American Humane Expert to Present on Differential Response At the Atlantic Canada Child Welfare Forum III

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John Fluke, Ph.D., director of American Humane’s Child Protection Research Center, will give two presentations at the Atlantic Canada Child Welfare Forum III in Halifax, Nova Scotia, Canada, on March 25, 2010. Fluke will present “Differential Response Models: What Is Differential Response? Discussing the Practical Challenges and Limitations and Its Promise and Potential” and “Going Forward: What Are the Prospects for Strengthening Child Protection? What Is the Adaptive Value of Differential Response for the Future?”

Fluke was invited to present at the forum, which is featuring risk assessment and differential response models in child welfare as the core themes. After each presentation, he will answer questions, and representatives from each province will respond to his presentation, drawing from their experiences.

“I am pleased to be presenting at this forum because several of the Atlantic Canadian provinces are interested in what the research says as they examine the merits of incorporating or strengthening their use of differential response models in their delivery of child welfare services,” said Fluke.

American Humane is a leader in researching differential response. Differential response, also referred to as “dual track,” “multiple track” or “alternative response,” is an approach that allows child protective services to respond differently to accepted reports of child abuse and neglect, based on such factors as the type and severity of the alleged maltreatment, the number and sources of previous reports, and the willingness of the family to participate in services. More information can be found at www.americanhumane.org/differential andwww.americanhumane.org/researchcenter.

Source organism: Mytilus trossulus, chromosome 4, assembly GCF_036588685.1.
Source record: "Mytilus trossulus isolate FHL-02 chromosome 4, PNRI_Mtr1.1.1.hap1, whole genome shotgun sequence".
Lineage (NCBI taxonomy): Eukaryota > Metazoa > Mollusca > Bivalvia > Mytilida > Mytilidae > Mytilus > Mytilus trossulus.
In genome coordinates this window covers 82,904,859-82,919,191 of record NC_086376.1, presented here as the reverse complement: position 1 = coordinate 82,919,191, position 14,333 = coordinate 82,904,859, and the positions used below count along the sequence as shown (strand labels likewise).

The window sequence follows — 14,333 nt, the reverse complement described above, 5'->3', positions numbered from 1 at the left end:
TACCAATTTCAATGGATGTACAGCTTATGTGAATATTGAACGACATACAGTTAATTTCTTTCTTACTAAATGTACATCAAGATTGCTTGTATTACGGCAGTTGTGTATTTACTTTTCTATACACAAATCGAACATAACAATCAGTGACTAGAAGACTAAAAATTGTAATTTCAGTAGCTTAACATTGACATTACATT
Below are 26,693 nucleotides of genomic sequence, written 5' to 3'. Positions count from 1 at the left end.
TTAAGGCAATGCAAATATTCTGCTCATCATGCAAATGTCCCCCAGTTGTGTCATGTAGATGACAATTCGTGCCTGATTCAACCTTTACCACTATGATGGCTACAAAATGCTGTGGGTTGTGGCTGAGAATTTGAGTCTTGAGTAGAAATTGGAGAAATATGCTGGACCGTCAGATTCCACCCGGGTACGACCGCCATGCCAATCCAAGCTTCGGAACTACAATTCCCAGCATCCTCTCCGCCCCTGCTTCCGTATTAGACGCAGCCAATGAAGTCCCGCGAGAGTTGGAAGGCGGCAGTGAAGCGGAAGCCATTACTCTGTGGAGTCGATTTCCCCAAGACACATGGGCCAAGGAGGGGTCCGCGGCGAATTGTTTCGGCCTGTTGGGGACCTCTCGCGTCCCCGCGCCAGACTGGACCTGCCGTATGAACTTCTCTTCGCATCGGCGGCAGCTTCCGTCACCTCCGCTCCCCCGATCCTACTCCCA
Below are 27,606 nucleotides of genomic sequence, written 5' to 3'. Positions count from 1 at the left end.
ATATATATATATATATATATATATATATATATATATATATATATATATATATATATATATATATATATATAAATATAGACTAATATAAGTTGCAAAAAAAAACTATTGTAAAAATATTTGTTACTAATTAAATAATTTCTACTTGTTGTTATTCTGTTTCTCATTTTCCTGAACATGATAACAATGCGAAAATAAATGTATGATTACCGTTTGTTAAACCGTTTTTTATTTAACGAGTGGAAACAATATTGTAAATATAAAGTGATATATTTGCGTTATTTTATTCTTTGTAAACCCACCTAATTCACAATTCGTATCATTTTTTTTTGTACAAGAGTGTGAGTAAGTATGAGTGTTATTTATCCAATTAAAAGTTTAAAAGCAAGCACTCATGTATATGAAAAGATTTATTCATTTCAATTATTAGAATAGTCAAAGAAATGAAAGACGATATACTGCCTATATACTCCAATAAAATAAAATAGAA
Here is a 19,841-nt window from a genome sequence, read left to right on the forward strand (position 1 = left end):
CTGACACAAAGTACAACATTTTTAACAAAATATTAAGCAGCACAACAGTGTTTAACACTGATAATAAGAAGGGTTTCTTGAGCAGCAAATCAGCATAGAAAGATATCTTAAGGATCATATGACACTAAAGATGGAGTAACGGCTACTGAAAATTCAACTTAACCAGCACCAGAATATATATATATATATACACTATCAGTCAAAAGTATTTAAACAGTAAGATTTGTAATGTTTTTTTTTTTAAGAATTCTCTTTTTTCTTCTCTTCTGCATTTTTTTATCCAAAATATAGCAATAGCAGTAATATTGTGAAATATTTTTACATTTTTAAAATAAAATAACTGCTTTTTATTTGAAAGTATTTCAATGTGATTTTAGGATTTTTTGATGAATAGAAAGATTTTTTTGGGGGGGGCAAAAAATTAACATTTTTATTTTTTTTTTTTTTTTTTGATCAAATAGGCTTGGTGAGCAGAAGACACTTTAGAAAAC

Find us on twitter at www.twitter.com/americanhumane and on Facebook at www.facebook.com/americanhumane. The information contained in this release can be reused and posted with proper credit given to the American Humane Association.

About American Humane Association

Since 1877, the historic American Humane Association has been at the forefront of every major advancement in protecting children, pets and farm animals from cruelty and abuse and neglect. Today we’re also leading the way in understanding human-animal interaction and its role in society. As the nation’s voice for the protection of children and animals, American Humane Association reaches millions of people every day through groundbreaking research, education, training and services that span a wide network of organizations, agencies and businesses. You can help make a difference, too. Visit American Humane Association at www.americanhumane.org today.

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